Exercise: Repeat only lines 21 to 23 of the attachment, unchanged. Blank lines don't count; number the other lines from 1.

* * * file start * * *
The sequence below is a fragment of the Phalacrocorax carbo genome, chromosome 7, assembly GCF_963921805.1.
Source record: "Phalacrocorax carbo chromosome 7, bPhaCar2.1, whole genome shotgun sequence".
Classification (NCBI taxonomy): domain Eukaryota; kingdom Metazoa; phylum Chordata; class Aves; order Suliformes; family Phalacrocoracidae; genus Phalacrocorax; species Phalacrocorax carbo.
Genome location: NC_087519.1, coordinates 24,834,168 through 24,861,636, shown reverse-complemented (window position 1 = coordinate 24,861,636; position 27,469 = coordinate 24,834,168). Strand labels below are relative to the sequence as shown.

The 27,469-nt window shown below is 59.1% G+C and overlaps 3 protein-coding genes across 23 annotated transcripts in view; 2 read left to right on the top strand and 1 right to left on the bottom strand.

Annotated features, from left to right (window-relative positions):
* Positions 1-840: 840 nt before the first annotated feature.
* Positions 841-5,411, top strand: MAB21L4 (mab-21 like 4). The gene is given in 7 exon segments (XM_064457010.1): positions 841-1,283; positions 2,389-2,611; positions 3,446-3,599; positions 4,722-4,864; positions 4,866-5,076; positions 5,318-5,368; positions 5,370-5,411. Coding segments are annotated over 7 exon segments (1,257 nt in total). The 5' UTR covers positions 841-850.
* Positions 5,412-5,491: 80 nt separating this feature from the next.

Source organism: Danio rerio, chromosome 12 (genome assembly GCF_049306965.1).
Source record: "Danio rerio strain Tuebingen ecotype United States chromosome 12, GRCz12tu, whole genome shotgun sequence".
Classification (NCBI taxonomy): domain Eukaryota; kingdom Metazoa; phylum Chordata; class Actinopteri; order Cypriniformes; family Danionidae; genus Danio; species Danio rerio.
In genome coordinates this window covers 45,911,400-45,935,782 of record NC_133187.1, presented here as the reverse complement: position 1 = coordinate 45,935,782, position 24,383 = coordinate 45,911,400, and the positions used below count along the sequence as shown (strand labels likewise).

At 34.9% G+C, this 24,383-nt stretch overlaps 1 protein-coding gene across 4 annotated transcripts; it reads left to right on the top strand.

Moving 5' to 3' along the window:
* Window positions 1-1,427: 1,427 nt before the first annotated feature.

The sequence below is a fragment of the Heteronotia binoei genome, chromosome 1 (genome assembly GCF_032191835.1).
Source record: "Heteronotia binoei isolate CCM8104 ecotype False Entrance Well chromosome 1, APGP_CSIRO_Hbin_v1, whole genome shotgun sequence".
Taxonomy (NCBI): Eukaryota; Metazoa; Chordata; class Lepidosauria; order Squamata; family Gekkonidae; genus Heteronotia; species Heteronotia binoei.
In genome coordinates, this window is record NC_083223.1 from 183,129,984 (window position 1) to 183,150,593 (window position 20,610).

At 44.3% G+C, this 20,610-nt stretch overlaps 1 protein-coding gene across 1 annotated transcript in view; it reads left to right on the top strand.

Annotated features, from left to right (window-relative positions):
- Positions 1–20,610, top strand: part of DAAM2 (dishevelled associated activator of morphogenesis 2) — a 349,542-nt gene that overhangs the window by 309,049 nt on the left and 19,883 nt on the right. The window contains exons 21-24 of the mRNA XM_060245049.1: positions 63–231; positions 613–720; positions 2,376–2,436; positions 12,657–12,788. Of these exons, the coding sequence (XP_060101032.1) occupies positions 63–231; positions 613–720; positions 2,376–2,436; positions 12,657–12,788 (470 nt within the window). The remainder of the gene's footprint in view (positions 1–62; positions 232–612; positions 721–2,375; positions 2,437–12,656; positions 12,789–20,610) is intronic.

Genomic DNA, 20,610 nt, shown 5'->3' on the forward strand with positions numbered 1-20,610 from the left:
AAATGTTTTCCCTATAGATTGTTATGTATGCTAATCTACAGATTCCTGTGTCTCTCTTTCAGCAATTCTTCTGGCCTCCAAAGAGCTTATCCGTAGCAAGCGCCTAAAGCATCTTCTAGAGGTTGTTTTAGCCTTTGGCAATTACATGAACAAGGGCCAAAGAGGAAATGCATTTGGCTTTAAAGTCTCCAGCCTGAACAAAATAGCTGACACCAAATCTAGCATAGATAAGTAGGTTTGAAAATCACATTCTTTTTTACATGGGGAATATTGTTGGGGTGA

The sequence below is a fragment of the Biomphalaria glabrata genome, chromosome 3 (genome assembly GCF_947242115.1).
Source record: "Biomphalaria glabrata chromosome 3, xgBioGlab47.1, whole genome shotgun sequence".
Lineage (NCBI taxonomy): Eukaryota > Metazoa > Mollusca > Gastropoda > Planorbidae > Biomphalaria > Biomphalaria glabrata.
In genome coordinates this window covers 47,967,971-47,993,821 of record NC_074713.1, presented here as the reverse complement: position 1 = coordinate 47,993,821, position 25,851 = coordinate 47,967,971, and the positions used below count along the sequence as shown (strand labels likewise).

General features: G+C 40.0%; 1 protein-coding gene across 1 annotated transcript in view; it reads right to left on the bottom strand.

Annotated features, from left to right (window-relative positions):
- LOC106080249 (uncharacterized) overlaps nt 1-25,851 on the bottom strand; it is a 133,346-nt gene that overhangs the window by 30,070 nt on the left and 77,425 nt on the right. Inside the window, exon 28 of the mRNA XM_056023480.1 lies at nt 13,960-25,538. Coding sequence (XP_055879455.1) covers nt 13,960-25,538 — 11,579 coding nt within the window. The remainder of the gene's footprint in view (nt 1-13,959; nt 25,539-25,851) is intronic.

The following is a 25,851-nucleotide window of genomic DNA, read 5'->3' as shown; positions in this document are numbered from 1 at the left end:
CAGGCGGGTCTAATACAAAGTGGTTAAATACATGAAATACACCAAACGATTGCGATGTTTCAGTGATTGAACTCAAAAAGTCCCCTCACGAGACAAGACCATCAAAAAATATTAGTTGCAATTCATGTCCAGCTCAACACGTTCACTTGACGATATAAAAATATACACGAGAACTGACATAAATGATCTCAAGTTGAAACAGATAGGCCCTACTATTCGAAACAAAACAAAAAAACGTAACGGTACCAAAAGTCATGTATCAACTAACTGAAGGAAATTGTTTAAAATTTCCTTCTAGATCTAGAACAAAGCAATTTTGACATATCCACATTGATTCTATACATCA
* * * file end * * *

At 44.3% G+C, this 20,610-nt stretch overlaps 1 protein-coding gene across 1 annotated transcript in view; it reads left to right on the top strand.

Annotated features, from left to right (window-relative positions):
- Positions 1–20,610, top strand: part of DAAM2 (dishevelled associated activator of morphogenesis 2) — a 349,542-nt gene that overhangs the window by 309,049 nt on the left and 19,883 nt on the right. The window contains exons 21-24 of the mRNA XM_060245049.1: positions 63–231; positions 613–720; positions 2,376–2,436; positions 12,657–12,788. Of these exons, the coding sequence (XP_060101032.1) occupies positions 63–231; positions 613–720; positions 2,376–2,436; positions 12,657–12,788 (470 nt within the window). The remainder of the gene's footprint in view (positions 1–62; positions 232–612; positions 721–2,375; positions 2,437–12,656; positions 12,789–20,610) is intronic.